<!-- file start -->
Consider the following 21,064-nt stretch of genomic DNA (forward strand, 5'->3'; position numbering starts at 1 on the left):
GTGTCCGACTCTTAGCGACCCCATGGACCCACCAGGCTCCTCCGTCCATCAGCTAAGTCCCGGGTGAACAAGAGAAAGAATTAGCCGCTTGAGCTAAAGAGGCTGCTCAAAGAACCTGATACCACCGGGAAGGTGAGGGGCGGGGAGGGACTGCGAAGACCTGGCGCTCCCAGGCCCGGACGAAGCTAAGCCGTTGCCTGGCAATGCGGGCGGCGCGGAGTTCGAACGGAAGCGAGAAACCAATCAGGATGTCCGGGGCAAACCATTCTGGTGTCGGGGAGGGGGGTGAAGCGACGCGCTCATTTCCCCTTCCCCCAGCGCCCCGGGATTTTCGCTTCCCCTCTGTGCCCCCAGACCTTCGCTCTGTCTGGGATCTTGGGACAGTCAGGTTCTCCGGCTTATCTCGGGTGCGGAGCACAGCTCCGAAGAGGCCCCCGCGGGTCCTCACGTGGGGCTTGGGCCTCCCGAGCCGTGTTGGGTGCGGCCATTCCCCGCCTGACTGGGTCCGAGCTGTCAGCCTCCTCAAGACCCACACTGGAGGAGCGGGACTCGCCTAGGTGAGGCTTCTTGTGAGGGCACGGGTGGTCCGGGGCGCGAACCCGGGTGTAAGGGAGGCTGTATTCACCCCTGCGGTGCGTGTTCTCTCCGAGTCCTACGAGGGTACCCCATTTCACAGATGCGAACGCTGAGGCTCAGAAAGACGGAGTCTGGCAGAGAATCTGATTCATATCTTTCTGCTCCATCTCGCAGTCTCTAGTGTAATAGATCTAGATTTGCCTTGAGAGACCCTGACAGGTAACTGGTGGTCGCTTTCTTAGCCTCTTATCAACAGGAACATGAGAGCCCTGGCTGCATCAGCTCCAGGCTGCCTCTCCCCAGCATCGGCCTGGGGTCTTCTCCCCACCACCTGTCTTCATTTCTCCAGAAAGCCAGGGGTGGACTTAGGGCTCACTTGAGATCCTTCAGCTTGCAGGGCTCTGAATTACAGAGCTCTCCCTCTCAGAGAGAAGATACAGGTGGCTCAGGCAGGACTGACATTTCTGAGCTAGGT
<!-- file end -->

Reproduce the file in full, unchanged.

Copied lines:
Consider the following 21,064-nt stretch of genomic DNA (forward strand, 5'->3'; position numbering starts at 1 on the left):
GTGTCCGACTCTTAGCGACCCCATGGACCCACCAGGCTCCTCCGTCCATCAGCTAAGTCCCGGGTGAACAAGAGAAAGAATTAGCCGCTTGAGCTAAAGAGGCTGCTCAAAGAACCTGATACCACCGGGAAGGTGAGGGGCGGGGAGGGACTGCGAAGACCTGGCGCTCCCAGGCCCGGACGAAGCTAAGCCGTTGCCTGGCAATGCGGGCGGCGCGGAGTTCGAACGGAAGCGAGAAACCAATCAGGATGTCCGGGGCAAACCATTCTGGTGTCGGGGAGGGGGGTGAAGCGACGCGCTCATTTCCCCTTCCCCCAGCGCCCCGGGATTTTCGCTTCCCCTCTGTGCCCCCAGACCTTCGCTCTGTCTGGGATCTTGGGACAGTCAGGTTCTCCGGCTTATCTCGGGTGCGGAGCACAGCTCCGAAGAGGCCCCCGCGGGTCCTCACGTGGGGCTTGGGCCTCCCGAGCCGTGTTGGGTGCGGCCATTCCCCGCCTGACTGGGTCCGAGCTGTCAGCCTCCTCAAGACCCACACTGGAGGAGCGGGACTCGCCTAGGTGAGGCTTCTTGTGAGGGCACGGGTGGTCCGGGGCGCGAACCCGGGTGTAAGGGAGGCTGTATTCACCCCTGCGGTGCGTGTTCTCTCCGAGTCCTACGAGGGTACCCCATTTCACAGATGCGAACGCTGAGGCTCAGAAAGACGGAGTCTGGCAGAGAATCTGATTCATATCTTTCTGCTCCATCTCGCAGTCTCTAGTGTAATAGATCTAGATTTGCCTTGAGAGACCCTGACAGGTAACTGGTGGTCGCTTTCTTAGCCTCTTATCAACAGGAACATGAGAGCCCTGGCTGCATCAGCTCCAGGCTGCCTCTCCCCAGCATCGGCCTGGGGTCTTCTCCCCACCACCTGTCTTCATTTCTCCAGAAAGCCAGGGGTGGACTTAGGGCTCACTTGAGATCCTTCAGCTTGCAGGGCTCTGAATTACAGAGCTCTCCCTCTCAGAGAGAAGATACAGGTGGCTCAGGCAGGACTGACATTTCTGAGCTAGGT